Publications and Research

Document Type

Article

Publication Date

5-6-2014

Abstract

Background: In 2009, New York reformed its “Rockefeller Drug Laws”, terminating mandatory imprisonment for many drug charges and expanding the availability of treatment alternatives to incarceration. The reforms occurred in an environment characterized by high incarceration rates, racial/ethnic disparities in drug convictions and incarceration rates, and expanded use of alternatives to incarceration. Early administrative data show a large impact on the criminal justice system. Few studies have considered the reforms from the providers’ perspective and none have sought to understand how providers are experiencing the reforms in their everyday practice.

Methods: To provide a providers’ perspective, we use a qualitative, case-study approach entailing in-depth interviews with drug treatment program leaders and staff in six of the leading New York City drug programs, all with extensive experience treating court-mandated clients. Our goal was to assess treatment providers’ experiences during the reforms’ first years in effect.

Results: The providers’ reports indicate that no new administrative structures or processes have been developed to foster a changed relationship between the treatment system and the criminal justice system; that the reforms failed to establish an enhanced role for treatment providers in the courts; and that client assessment, decisions on choice of treatment modalities, and program length for mandated clients continue to be dominated by criminal justice rather than clinical concerns. The providers also report some improvements in their communications and relationships with court employees involved in court-mandated cases.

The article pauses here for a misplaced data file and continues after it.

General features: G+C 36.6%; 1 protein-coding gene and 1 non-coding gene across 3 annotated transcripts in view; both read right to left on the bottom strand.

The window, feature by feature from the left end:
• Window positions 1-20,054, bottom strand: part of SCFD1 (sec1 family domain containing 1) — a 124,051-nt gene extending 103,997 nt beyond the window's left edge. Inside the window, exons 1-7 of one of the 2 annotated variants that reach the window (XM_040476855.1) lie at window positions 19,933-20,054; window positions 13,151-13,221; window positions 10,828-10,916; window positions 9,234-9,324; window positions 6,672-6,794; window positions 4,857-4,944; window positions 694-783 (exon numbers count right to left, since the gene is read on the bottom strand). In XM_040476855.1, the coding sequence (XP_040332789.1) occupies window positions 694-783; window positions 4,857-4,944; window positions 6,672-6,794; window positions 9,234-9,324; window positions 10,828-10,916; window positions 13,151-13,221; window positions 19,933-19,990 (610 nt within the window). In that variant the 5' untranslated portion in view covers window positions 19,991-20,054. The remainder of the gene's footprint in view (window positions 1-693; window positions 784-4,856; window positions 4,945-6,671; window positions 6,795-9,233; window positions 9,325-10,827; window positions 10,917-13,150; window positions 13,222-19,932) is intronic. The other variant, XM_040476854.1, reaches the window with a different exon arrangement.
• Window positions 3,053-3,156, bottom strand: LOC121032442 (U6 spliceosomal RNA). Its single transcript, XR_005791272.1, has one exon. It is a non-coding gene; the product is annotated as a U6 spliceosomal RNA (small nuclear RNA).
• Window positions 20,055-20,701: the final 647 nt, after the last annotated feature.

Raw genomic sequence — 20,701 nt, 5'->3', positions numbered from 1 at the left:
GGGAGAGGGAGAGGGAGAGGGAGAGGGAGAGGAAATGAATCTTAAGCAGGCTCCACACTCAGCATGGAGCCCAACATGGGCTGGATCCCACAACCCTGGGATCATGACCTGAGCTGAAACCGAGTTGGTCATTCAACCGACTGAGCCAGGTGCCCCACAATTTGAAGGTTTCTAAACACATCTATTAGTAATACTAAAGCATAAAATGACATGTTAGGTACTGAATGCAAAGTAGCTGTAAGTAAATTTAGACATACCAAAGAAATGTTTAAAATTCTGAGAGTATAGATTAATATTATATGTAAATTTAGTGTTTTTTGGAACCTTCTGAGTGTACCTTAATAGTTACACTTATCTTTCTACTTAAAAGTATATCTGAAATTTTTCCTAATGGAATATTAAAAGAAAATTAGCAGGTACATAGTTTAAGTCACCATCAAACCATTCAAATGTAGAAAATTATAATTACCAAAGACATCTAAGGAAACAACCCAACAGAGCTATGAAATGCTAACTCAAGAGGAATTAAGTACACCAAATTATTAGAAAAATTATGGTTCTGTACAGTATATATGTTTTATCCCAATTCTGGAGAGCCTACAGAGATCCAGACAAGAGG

Conclusion: Despite some positive changes, implementation issues are potentially limiting the reforms’ ability to capitalize fully on the potential cost-savings and improvements in public health and safety that can result from the appropriate use of drug treatment as an alternative to incarceration. What appears to be occurring alongside the evolving shift from punishment to treatment under the terms of the reforms is a growing demand for treatment providers to meet the requirements of the powerful criminal justice system.

Comments

This is an Open Access article distributed under the terms of the Creative Commons Attribution License (http://creativecommons.org/licenses/by/2.0), which permits unrestricted use, distribution, and reproduction in any medium, provided the original work is properly credited.

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